Policies, economic systems, and marketing practices that promote the consumption of energy-dense, nutrient-poor food, changing behavioral patterns that couple high total energy intake with insufficient physical activity, and human-built environments that amplify these factors are driving a worldwide rise in excess body weight, according to a new report. The report, appearing early online in CA: A Cancer Journal for Clinicians, a peer-reviewed journal of the American Cancer Society, says excess body weight accounted for approximately 3.9% of all cancers worldwide in 2012, a figure that will undoubtedly rise in the coming decades given current trends.
The review, co-authored by investigators at the American Cancer Society, Imperial College London, and the Harvard T.H. Chan School of Public Health, presents global and regional patterns in excess body weight, as well as factors driving the epidemic, a summary of the evidence linking excess body weight to cancer risk, and policy actions that could help address the issue. American Cancer Society scientist Hyuna Sung, Ph.D., is lead author of the report.
The prevalence of excess body weight has been increasing worldwide since the 1970s. In 2016, approximately 40% of adults and 18% of children (ages 5-19 years) had excess body weight, equating to almost 2 billion adults and 340 million children around the globe. The report says the prevalence of excess body weight has increased rapidly in most countries across all population groups. Some of the steepest increases are in low- and middle-income countries, likely the result of the spread of the “Western lifestyle,” consisting of energy-dense, nutrient-poor foods alongside reduced physical activity levels.
In 2015, an estimated 4 million deaths were attributable to excess body weight. The worldwide economic impact of illness related to excess body weight is estimated at $2.0 trillion. In 2012, excess body weight accounted for approximately 544,300 cancers, 3.9% of all cancers worldwide, with the proportion varying from less than 1% in low-income countries to 7% or 8% in some high-income Western countries and in Middle Eastern and Northern African countries.
Overweight and obesity has been linked to an increased risk of 13 cancers: cancers of the breast (postmenopausal), colon and rectum (colorectal), corpus uteri, esophagus (adenocarcinoma), gallbladder, kidney, liver, ovary, pancreas, stomach (cardia), and thyroid, as well as meningioma and multiple myeloma. More recently, overweight has been labeled a probable cause of advanced prostate cancer as well as cancers of the mouth, pharynx, and larynx.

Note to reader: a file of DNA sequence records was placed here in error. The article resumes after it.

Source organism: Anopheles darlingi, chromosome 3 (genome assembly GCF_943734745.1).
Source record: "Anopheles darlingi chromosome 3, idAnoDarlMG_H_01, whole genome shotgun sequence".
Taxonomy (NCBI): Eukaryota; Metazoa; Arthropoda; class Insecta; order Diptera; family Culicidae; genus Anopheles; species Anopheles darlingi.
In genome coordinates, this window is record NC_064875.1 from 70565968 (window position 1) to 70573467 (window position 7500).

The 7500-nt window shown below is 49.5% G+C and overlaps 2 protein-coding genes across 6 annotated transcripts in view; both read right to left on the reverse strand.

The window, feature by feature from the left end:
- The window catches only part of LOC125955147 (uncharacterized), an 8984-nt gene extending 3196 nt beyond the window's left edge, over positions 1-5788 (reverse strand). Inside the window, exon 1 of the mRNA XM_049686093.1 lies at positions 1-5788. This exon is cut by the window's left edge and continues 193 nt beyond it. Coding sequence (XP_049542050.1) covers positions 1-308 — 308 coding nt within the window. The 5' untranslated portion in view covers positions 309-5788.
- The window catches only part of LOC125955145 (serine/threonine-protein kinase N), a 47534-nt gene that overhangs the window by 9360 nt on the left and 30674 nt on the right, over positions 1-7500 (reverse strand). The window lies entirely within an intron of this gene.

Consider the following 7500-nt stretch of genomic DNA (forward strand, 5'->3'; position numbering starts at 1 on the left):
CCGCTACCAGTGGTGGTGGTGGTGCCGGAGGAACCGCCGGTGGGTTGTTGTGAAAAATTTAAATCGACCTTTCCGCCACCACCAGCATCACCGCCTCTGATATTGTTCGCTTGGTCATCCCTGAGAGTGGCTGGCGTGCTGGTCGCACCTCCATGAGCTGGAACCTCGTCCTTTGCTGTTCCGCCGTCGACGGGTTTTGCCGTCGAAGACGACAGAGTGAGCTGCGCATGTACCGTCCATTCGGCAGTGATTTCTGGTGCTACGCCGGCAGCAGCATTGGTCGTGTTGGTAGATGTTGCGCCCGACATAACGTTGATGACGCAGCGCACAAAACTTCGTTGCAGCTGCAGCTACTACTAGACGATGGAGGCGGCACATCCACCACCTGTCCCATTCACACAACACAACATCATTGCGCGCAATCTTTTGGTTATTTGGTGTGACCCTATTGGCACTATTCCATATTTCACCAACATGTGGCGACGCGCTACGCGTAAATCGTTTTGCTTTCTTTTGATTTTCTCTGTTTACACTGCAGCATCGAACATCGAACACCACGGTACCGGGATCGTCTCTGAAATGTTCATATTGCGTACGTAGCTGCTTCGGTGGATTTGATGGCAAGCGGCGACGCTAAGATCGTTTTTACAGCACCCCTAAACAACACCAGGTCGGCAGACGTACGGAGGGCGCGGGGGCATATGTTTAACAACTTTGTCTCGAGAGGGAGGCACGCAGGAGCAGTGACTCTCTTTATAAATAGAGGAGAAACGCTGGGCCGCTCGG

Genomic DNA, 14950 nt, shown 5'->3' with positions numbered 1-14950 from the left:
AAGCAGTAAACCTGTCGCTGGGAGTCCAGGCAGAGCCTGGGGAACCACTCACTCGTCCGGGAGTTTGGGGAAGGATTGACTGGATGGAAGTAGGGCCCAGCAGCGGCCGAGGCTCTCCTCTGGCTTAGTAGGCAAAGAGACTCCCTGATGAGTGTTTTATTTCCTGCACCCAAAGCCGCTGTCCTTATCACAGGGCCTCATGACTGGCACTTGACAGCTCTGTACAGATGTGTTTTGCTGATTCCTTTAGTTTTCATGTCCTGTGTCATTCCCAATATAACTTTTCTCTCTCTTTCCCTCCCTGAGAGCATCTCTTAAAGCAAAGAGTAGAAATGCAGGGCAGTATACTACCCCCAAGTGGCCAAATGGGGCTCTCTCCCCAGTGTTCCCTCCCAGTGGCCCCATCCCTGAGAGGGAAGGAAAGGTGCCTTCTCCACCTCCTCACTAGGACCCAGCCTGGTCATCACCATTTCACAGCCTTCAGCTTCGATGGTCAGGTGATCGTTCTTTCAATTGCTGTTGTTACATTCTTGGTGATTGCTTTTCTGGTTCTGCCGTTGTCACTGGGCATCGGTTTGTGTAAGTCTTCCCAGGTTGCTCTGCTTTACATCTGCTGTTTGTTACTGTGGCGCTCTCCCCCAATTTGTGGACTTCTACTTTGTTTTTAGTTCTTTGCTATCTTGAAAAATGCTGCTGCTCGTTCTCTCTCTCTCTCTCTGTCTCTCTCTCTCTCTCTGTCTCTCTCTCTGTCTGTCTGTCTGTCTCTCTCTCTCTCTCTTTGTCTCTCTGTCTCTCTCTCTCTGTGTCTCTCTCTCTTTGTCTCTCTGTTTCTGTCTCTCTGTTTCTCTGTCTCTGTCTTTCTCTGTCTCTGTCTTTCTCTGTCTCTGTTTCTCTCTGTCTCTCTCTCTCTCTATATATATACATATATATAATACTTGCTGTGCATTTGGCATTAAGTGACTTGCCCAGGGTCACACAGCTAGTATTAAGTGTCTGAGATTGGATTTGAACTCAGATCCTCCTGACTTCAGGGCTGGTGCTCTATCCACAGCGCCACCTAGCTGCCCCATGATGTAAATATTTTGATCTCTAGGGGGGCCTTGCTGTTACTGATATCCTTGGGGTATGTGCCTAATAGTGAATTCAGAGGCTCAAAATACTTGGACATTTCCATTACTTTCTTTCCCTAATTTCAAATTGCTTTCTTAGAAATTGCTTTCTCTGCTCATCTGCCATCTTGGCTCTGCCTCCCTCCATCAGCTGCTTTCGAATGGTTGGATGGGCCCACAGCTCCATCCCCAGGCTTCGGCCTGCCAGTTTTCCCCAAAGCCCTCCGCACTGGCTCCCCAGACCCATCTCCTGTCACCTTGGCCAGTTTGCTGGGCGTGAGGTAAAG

National wealth is the most apparent systematic driver of population obesity. The economic transition to a wealthier economy brings with it an environment that precipitate obesity. Each $10,000 increase in average national income is associated with a 0.4 increase in body mass index among adults. However, prosperity is not always correlated with excess body weight; obesity prevalence is quite low in high-income Asian Pacific countries (range, 4%-7%), which is likely a result of adherence to traditional dietary habits, which are conducive to lower calorie consumption, and an active transportation system that usually entails walking as part of daily activity. Meanwhile, the prevalence of obesity is very high in some lower-income countries, such as some Pacific Island nations (range, 40%-65%) and Egypt (43% among women and 24% among men).
Halting the rise in obesity is one of the World Health Organization (WHO)’s nine 2025 targets to address the growing global burden of noncommunicable diseases, including cancer. While the current pace of increasing and existing challenges makes achieving this goal appears unlikely, the WHO says high-priority strategies that should be adopted by governments, industries, and civil societies include population-wide, policy-led interventions to rectify the production, distribution, and marketing of unhealthy foods and changes in the built environment to promote adequate levels of physical activity.
Those interventions include eliminating trans-fats through the development of legislation to ban their use in the food chain; reducing sugar consumption through effective taxation on sugar-sweetened beverages; implementing subsidies to increase the intake of fruits and vegetables; limiting portion and package size to reduce energy intake and the risk of excess body weight; ensuring that urban design incorporates the core elements of residential density, connected street networks that include sidewalks, easy access to a diversity of destinations, and access to public transport; and providing convenient and safe access to quality public open space and adequate infrastructure to support walking and cycling.
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